Written By: Pia Nair
Smartphones have a bad reputation for causing many unhealthy behaviors and mental conditions, such as depression, loneliness, and they have even been said to be addictive. Often, parents and older generations will take any excuse to blame smartphones. Bad grade on a test? It is because of that smartphone. Have a headache? It is because of that smartphone. However, a new study done by John Hunter, a psychologist at the University of California, Irvine, shows that they can serve another purpose: a “digital security blanket.”
“[My smartphone] offers an escape. It becomes an excuse to disconnect from the real world without seeming so blatantly bored or uncomfortable with who’s around you,” senior Gabrielle Yamar said.
The experiment aimed to discern the psychological and physiological effects of smartphone presence. Hunter gathered 148 participants from the college and divided them into three groups: the first with the phone present and usage promoted, the second with the phone present but usage not allowed, and the third with no phone present. The subjects all believed they were there to participate in a study testing correlation between smartphone characteristics and personality. They were also placed in a room with two people they believed to also be partaking in the study, but were actually researchers.
As Hunter wanted to measure how people react in a stressful social setting, he had the two researchers converse and exclude the participant when they tried to interject. This provided the template for the awkward social setting. Researchers periodically came in and took subjects’ saliva samples for thirty minutes after the encounter. They measured for two chemicals: cortisol, the hormone related to stress, and sAA, or salivary alpha amylase, whose levels increase dramatically with stress.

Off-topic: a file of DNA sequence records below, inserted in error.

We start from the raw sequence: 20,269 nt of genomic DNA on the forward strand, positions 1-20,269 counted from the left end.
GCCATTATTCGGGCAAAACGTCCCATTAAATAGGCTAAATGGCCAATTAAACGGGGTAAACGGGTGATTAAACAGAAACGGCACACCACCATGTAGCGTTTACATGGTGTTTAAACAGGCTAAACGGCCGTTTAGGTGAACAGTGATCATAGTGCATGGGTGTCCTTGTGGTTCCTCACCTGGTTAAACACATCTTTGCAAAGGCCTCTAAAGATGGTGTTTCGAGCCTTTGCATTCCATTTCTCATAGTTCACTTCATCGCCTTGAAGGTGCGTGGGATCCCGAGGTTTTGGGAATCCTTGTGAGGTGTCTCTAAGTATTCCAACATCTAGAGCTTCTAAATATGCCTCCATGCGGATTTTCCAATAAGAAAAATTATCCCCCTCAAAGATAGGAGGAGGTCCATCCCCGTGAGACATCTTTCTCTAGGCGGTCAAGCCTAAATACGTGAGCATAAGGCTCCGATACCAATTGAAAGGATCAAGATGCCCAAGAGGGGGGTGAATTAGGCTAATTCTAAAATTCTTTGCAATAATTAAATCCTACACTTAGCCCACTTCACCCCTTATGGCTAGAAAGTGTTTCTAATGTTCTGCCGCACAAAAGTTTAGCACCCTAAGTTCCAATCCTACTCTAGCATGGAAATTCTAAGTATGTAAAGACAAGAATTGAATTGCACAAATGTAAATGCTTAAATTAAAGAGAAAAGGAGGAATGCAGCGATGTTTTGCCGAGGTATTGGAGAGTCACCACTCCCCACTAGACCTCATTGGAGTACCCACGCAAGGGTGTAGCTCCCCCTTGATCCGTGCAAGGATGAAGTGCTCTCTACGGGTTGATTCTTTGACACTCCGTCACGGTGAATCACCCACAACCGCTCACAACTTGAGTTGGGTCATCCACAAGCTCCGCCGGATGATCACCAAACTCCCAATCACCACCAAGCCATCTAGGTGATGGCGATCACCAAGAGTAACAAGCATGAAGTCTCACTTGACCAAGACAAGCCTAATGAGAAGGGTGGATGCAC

The results showed that in all cases, sAA appeared, but its levels varied. In the group with no phone, sAA levels steadily increased over the thirty minutes. In the group where phones were present and their usage promoted, sAA levels rose and then stayed steady. However, in the group with their phone but usage discouraged, the subjects’ sAA level’s steadily decreased.
This suggests that the mere presence, but not the use, of smartphones has the capacity to relax a person in an uncomfortable social setting. According to Science News for Students, Hunter has indicated two potential reasons for this drop in sAA.
“[Smartphones] distract us from negative things so we feel better,” Hunter said. They also act as a sort of friend, providing us with access to loved ones with the tap of a button. This study seems to contradict the traditional stereotype that phone use is unhealthy. Studies have shown that smartphones can be addictive and can have extremely negative effects on a person. It has been proven that overuse can enhance loneliness, isolation, depression, and anxiety.
However, in the eyes of many teenagers, phones are a necessary component of everyday life. Their various functions are can be integral, especially access to information via the Internet. This ‘instant access’ feature is often what makes the smartphone so addictive and useful. With the tap of a finger, anything and everything is available. It is suspected that this is also why the very presence of the smartphone is comforting. The knowledge that friends and family are accessible with simply the tap of a finger can reduce stress especially when one feels isolated by those surrounding them. So, the next time your parents tell you to put down your phone, tell them that it is good for you.